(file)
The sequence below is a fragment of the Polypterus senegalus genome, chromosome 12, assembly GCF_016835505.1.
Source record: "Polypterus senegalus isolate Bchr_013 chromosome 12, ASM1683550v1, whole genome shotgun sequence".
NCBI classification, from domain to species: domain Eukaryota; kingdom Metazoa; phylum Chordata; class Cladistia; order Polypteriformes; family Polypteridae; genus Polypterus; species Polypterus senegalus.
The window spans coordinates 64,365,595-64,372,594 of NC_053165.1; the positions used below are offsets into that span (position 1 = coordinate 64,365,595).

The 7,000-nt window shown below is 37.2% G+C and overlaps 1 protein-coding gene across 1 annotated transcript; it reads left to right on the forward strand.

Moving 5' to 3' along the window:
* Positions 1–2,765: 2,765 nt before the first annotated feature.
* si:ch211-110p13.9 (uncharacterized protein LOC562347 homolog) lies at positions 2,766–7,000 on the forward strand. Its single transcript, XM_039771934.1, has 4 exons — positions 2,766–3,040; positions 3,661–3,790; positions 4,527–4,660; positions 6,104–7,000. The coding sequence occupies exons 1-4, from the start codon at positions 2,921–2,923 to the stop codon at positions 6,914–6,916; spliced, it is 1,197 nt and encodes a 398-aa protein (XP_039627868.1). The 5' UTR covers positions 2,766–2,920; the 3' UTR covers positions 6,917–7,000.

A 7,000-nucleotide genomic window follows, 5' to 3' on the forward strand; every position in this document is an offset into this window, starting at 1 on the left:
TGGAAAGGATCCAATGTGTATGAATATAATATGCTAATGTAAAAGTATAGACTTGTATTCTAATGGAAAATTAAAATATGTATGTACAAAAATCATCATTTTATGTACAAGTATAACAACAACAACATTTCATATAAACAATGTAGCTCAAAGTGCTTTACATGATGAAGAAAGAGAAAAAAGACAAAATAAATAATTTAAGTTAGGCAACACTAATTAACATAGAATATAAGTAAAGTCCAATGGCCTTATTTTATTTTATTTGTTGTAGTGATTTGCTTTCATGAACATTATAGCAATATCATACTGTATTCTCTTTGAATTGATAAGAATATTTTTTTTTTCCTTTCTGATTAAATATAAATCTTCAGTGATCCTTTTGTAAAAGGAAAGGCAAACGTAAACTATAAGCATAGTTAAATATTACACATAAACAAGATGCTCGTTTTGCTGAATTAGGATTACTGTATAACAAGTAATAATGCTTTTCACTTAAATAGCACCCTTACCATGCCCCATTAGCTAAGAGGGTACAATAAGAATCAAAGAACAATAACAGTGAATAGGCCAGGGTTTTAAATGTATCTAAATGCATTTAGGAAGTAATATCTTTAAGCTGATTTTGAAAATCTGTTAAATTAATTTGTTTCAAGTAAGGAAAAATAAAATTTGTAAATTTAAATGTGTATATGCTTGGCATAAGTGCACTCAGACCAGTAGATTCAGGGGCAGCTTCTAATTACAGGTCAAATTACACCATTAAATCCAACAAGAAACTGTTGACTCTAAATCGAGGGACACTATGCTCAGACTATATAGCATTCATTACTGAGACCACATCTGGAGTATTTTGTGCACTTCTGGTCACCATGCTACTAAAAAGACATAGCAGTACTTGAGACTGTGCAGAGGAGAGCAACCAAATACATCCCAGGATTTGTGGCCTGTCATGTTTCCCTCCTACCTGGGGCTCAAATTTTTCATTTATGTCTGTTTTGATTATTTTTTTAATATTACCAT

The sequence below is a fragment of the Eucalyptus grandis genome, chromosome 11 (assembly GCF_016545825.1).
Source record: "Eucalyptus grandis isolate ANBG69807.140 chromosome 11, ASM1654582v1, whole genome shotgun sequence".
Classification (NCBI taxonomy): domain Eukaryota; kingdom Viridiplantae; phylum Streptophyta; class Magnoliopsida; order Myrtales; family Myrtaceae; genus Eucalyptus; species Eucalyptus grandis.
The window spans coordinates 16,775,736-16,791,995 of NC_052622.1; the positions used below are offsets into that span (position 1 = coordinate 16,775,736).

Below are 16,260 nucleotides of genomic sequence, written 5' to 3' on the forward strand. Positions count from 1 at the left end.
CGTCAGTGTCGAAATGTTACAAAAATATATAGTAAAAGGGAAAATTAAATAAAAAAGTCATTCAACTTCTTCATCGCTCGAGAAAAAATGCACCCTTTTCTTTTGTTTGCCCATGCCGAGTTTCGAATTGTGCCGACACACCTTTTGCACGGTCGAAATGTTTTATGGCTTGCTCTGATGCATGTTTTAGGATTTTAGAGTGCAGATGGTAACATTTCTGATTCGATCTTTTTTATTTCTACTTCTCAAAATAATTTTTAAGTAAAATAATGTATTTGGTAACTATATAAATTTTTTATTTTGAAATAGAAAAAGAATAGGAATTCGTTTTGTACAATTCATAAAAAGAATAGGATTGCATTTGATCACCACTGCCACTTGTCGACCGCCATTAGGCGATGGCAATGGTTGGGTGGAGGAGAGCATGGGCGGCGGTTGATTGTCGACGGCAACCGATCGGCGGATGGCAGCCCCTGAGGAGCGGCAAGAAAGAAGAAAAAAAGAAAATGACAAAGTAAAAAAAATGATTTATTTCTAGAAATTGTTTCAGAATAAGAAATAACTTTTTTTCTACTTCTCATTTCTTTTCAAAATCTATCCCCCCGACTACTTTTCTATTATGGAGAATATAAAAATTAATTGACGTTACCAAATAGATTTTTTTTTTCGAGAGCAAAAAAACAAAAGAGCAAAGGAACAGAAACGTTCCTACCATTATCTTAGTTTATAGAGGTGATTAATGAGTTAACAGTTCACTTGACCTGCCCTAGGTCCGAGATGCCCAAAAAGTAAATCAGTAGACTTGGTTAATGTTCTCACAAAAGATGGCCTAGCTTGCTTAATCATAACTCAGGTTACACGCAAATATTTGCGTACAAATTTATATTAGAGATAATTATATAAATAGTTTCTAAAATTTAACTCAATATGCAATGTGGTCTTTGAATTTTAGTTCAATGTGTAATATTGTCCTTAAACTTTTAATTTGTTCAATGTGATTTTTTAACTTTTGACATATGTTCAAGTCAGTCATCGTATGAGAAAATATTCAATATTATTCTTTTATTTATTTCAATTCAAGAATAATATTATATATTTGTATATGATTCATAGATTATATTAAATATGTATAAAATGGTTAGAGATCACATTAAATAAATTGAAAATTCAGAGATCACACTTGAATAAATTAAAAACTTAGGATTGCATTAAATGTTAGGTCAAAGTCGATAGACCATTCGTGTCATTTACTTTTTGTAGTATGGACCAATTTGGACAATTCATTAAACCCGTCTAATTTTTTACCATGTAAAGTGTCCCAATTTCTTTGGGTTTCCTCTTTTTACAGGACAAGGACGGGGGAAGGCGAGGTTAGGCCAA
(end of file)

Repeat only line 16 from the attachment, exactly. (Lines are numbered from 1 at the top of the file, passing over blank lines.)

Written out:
CGTCAGTGTCGAAATGTTACAAAAATATATAGTAAAAGGGAAAATTAAATAAAAAAGTCATTCAACTTCTTCATCGCTCGAGAAAAAATGCACCCTTTTCTTTTGTTTGCCCATGCCGAGTTTCGAATTGTGCCGACACACCTTTTGCACGGTCGAAATGTTTTATGGCTTGCTCTGATGCATGTTTTAGGATTTTAGAGTGCAGATGGTAACATTTCTGATTCGATCTTTTTTATTTCTACTTCTCAAAATAATTTTTAAGTAAAATAATGTATTTGGTAACTATATAAATTTTTTATTTTGAAATAGAAAAAGAATAGGAATTCGTTTTGTACAATTCATAAAAAGAATAGGATTGCATTTGATCACCACTGCCACTTGTCGACCGCCATTAGGCGATGGCAATGGTTGGGTGGAGGAGAGCATGGGCGGCGGTTGATTGTCGACGGCAACCGATCGGCGGATGGCAGCCCCTGAGGAGCGGCAAGAAAGAAGAAAAAAAGAAAATGACAAAGTAAAAAAAATGATTTATTTCTAGAAATTGTTTCAGAATAAGAAATAACTTTTTTTCTACTTCTCATTTCTTTTCAAAATCTATCCCCCCGACTACTTTTCTATTATGGAGAATATAAAAATTAATTGACGTTACCAAATAGATTTTTTTTTTCGAGAGCAAAAAAACAAAAGAGCAAAGGAACAGAAACGTTCCTACCATTATCTTAGTTTATAGAGGTGATTAATGAGTTAACAGTTCACTTGACCTGCCCTAGGTCCGAGATGCCCAAAAAGTAAATCAGTAGACTTGGTTAATGTTCTCACAAAAGATGGCCTAGCTTGCTTAATCATAACTCAGGTTACACGCAAATATTTGCGTACAAATTTATATTAGAGATAATTATATAAATAGTTTCTAAAATTTAACTCAATATGCAATGTGGTCTTTGAATTTTAGTTCAATGTGTAATATTGTCCTTAAACTTTTAATTTGTTCAATGTGATTTTTTAACTTTTGACATATGTTCAAGTCAGTCATCGTATGAGAAAATATTCAATATTATTCTTTTATTTATTTCAATTCAAGAATAATATTATATATTTGTATATGATTCATAGATTATATTAAATATGTATAAAATGGTTAGAGATCACATTAAATAAATTGAAAATTCAGAGATCACACTTGAATAAATTAAAAACTTAGGATTGCATTAAATGTTAGGTCAAAGTCGATAGACCATTCGTGTCATTTACTTTTTGTAGTATGGACCAATTTGGACAATTCATTAAACCCGTCTAATTTTTTACCATGTAAAGTGTCCCAATTTCTTTGGGTTTCCTCTTTTTACAGGACAAGGACGGGGGAAGGCGAGGTTAGGCCAA